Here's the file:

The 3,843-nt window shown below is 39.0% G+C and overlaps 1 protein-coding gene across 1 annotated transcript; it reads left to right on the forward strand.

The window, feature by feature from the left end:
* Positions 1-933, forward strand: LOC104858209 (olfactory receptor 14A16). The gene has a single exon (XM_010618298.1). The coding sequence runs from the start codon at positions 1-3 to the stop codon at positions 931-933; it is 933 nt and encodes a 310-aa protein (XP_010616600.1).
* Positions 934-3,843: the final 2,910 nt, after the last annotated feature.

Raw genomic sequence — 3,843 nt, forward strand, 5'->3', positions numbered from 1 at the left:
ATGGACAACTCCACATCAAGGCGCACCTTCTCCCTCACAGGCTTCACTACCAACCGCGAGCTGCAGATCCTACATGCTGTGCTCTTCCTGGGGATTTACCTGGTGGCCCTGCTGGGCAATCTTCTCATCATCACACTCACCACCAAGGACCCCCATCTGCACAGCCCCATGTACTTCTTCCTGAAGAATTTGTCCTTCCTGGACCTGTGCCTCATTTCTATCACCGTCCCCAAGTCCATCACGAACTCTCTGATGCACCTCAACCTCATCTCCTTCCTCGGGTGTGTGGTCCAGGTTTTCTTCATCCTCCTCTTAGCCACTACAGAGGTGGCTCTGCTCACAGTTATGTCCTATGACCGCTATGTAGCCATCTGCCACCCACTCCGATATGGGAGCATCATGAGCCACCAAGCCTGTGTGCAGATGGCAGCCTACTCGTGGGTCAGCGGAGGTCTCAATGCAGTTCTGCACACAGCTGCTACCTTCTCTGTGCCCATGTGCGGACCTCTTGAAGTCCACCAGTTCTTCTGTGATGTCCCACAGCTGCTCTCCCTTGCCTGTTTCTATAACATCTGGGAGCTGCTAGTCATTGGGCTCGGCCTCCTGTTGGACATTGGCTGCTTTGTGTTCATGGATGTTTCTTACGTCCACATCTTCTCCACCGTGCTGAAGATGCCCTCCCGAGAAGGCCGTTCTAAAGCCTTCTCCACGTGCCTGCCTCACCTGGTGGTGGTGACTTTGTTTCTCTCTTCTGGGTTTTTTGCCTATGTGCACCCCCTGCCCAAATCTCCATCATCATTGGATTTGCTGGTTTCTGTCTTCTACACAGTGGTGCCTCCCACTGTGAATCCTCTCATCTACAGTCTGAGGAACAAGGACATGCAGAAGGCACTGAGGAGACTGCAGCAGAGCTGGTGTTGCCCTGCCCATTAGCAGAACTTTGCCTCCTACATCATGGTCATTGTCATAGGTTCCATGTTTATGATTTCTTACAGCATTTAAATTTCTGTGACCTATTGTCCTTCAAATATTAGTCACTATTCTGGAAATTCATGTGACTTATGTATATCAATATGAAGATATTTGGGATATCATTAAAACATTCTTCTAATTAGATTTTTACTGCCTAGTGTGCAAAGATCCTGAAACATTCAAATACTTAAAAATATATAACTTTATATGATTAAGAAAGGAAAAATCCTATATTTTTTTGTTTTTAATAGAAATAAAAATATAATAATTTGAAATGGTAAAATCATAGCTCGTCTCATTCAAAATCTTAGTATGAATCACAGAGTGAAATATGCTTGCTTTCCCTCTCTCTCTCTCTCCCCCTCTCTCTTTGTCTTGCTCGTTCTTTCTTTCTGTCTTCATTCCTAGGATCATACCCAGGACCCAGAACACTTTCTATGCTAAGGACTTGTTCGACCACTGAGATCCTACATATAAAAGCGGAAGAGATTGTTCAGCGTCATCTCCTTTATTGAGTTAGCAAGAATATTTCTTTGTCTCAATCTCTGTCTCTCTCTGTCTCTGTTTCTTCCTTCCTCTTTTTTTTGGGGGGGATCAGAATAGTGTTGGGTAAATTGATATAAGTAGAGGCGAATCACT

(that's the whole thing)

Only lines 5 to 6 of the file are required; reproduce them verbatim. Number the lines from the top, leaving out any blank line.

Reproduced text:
Raw genomic sequence — 3,843 nt, forward strand, 5'->3', positions numbered from 1 at the left:
ATGGACAACTCCACATCAAGGCGCACCTTCTCCCTCACAGGCTTCACTACCAACCGCGAGCTGCAGATCCTACATGCTGTGCTCTTCCTGGGGATTTACCTGGTGGCCCTGCTGGGCAATCTTCTCATCATCACACTCACCACCAAGGACCCCCATCTGCACAGCCCCATGTACTTCTTCCTGAAGAATTTGTCCTTCCTGGACCTGTGCCTCATTTCTATCACCGTCCCCAAGTCCATCACGAACTCTCTGATGCACCTCAACCTCATCTCCTTCCTCGGGTGTGTGGTCCAGGTTTTCTTCATCCTCCTCTTAGCCACTACAGAGGTGGCTCTGCTCACAGTTATGTCCTATGACCGCTATGTAGCCATCTGCCACCCACTCCGATATGGGAGCATCATGAGCCACCAAGCCTGTGTGCAGATGGCAGCCTACTCGTGGGTCAGCGGAGGTCTCAATGCAGTTCTGCACACAGCTGCTACCTTCTCTGTGCCCATGTGCGGACCTCTTGAAGTCCACCAGTTCTTCTGTGATGTCCCACAGCTGCTCTCCCTTGCCTGTTTCTATAACATCTGGGAGCTGCTAGTCATTGGGCTCGGCCTCCTGTTGGACATTGGCTGCTTTGTGTTCATGGATGTTTCTTACGTCCACATCTTCTCCACCGTGCTGAAGATGCCCTCCCGAGAAGGCCGTTCTAAAGCCTTCTCCACGTGCCTGCCTCACCTGGTGGTGGTGACTTTGTTTCTCTCTTCTGGGTTTTTTGCCTATGTGCACCCCCTGCCCAAATCTCCATCATCATTGGATTTGCTGGTTTCTGTCTTCTACACAGTGGTGCCTCCCACTGTGAATCCTCTCATCTACAGTCTGAGGAACAAGGACATGCAGAAGGCACTGAGGAGACTGCAGCAGAGCTGGTGTTGCCCTGCCCATTAGCAGAACTTTGCCTCCTACATCATGGTCATTGTCATAGGTTCCATGTTTATGATTTCTTACAGCATTTAAATTTCTGTGACCTATTGTCCTTCAAATATTAGTCACTATTCTGGAAATTCATGTGACTTATGTATATCAATATGAAGATATTTGGGATATCATTAAAACATTCTTCTAATTAGATTTTTACTGCCTAGTGTGCAAAGATCCTGAAACATTCAAATACTTAAAAATATATAACTTTATATGATTAAGAAAGGAAAAATCCTATATTTTTTTGTTTTTAATAGAAATAAAAATATAATAATTTGAAATGGTAAAATCATAGCTCGTCTCATTCAAAATCTTAGTATGAATCACAGAGTGAAATATGCTTGCTTTCCCTCTCTCTCTCTCTCCCCCTCTCTCTTTGTCTTGCTCGTTCTTTCTTTCTGTCTTCATTCCTAGGATCATACCCAGGACCCAGAACACTTTCTATGCTAAGGACTTGTTCGACCACTGAGATCCTACATATAAAAGCGGAAGAGATTGTTCAGCGTCATCTCCTTTATTGAGTTAGCAAGAATATTTCTTTGTCTCAATCTCTGTCTCTCTCTGTCTCTGTTTCTTCCTTCCTCTTTTTTTTGGGGGGGATCAGAATAGTGTTGGGTAAATTGATATAAGTAGAGGCGAATCACT